Tuesday, May 09, 2017

Pick your Yard's Critters

What kind of critters do you like to see in your yard? What you plant or allow to grow wild in your yard affects what wildlife visits your yard in the summertime.
(Psst! It's not too late to start planting mature plants - make sure to 'water in' your plants well, and try to plant later in the day after the hottest part of the day is done to give your plants a chance to acclimate overnight.)

Here are some creatures and a few of the plants that attract them:

1. Bees

These pollinators are essential to the process of flowering and producing fruit and vegetables in the summer. To help the bees, here are a few flowers they especially like:

Alyssum or Sweet Alyssum

This plant looks like a carpet and does wonderful in the St. Louis area heat, especially with the clay-dense soil in our area. This looks great potted (especially if you have a balcony or porch area) or contained in a bricked-in area to spread out like a carpet.
How to care for Alyssum plants

Poppies or Oriental Poppies
Poppies are lovely wildflowers to grow. These are perennials, so they will come back if cared for over the summer and late fall when they maintain some foliage (leaves) after their blooming is finished.
How to care for Poppies

2. Hummingbirds

Hummingbirds especially love red and orange shades of flowers, and they like flowers with a tubular or bell shape. They also like plants between 3-12 feet above the ground as a rule of thumb. Here are some plants that will attract these little beauties to your yard or balcony:

Fuchsia Plants (pronounced: few-shuh)
 Pictured: 'Snow burner' color variation; any red and white or hot pink/red colored fuchsias will attract hummingbirds.
Fuchsia plants are shade-loving plants that grow best in hanging pots or slightly elevated pots. They need good drainage in their pots and should not be in direct sunlight in the hottest times of the summer to stay healthy.
How to care for Fuchsia Plants
*Psst! These can be taken indoors over the winter to keep them growing.

 Columbine flowers
These plants are easy to start from seed and attract hummingbirds. They live for only a few years, but re-seed themselves; with proper fertilizing and plant food, these will continue to populate your garden.
How to care for Columbine flowers

Red hot poker plant
These plants are the preferred hue and height that hummingbirds like. These are also known as "Torch Lilies" and require full sun and good drainage around their roots (no standing water for these lovely plants!) Leave adequate space between this plant and others due to its large size.
How to care for Red Hot Pokers

3. Butterflies

These delicate insects are delightful pollinators - they are also essential to growing fruits, vegetables, and flowers each year. The plants listed below are to attract mature butterflies - if you are interested in planting food for butterfly larvae to help the butterfly population, check out this list of butterfly host plants.

Butterfly Bush
This tri-colored butterfly bush is an example of the gorgeous and wild-looking bush named after the creatures that adore it. There are varieties in different colors - some are solid colors while others are mixed. These bushes do well in full sun and well-drained soil. Make sure to plant these 5-10 feet apart- they do indeed get very tall and wide!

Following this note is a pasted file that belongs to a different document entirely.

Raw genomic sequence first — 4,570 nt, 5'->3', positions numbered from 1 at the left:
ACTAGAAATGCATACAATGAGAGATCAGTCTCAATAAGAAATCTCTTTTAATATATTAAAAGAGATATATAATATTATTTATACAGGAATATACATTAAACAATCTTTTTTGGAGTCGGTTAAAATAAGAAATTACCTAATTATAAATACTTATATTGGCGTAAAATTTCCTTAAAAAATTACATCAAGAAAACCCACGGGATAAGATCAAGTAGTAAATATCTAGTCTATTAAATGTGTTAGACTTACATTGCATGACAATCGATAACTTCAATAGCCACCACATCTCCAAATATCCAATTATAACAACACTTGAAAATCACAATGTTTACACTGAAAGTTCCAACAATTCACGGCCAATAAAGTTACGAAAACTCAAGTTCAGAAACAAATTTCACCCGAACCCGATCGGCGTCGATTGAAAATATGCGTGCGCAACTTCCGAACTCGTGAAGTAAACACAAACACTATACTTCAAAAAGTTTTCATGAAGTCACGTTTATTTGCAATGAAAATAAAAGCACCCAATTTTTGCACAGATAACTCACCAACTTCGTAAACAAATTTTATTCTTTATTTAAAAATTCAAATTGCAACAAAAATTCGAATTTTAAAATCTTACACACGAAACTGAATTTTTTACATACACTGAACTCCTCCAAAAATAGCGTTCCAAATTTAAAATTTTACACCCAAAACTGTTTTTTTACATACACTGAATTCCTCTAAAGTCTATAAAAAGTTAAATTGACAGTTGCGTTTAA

How to care for a Butterfly Bush

Allium or Flowering Onion
These amazing flowers look just like the Truffula trees out of Dr. Seuss's book The Lorax. These flowers like sun and do well with fertilizer if the soil quality is lacking.
How to care for Allium flowers

Did this help you think about what to plant in your yard? Show us a picture and tell us about it!

Posted by Kaitlyn Auer, Library Clerk

Monday, April 17, 2017

April 17, 2017: National Haiku Day

Today is National Haiku day. To celebrate, here are a few literary and library-themed Haiku poems for your enjoyment. Don't forget to stop by the front desk at either library branch and submit a Haiku of your own until April 24th for a chance to win a prize!

Can you guess which works of fiction belong to each Haiku below?

In a world of screens
true knowledge is forbidden.
The books must be burned.
Evil ring of gold
uniting elves and mankind-
the test of friendship.
Blinded by ego,
acting arrogant and cruel
yet falling in love
One child, no husband
Judgment is the color red
Sins will be revealed
Returning from war
stranded with a goddess fair
a Greek hero waits
A nosy houseguest
asks about dead Catherine.
Heathcliff is haunted.
A plain governess
loves the master of the house.
Fear the madwoman.
knowledge at the cost of love.
Meddling scientist...
And one for the library...
Afterlife of trees,
caldera of creation-
a whole universe.

Did you guess all of the Haiku above? Are you stumped? Let us know!
Posted by Kaitlyn Auer, Library Clerk

Thursday, February 16, 2017

Show Hole

There is nothing worse than being stuck in a show hole. You start a new show and fall in love with every minute of every episode. When it is over, there is this feeling of overwhelming despair. The shows listed below are long - running favorites that are currently still airing new episodes.

ER - 15 Seasons

NCIS - 14 Seasons

Grey's Anatomy - 13 Seasons

Bones - 12 Seasons

Criminal Minds - 12 Seasons

Supernatural - 12 Seasons

Modern Family - 8 Seasons

Vampire Diaries - 8 Seasons

Blue Bloods - 7 Seasons

Posted by Selena Rivera, Library Clerk

Saturday, February 11, 2017

February: National Heart Health Month 2017

February may be a month with cold and chilly weather, but it's a hot season for dieting and exercise. Don't mistake flutters and missed heartbeats for love - this month is National Heart Health Month. We've got FREE programs and a list of some FREE exercise apps to help you keep your heart healthy this winter, so check out a few of our suggestions:

At the Library:
Every Saturday @ Blum House
10 a.m. - 11 a.m.
No registration needed!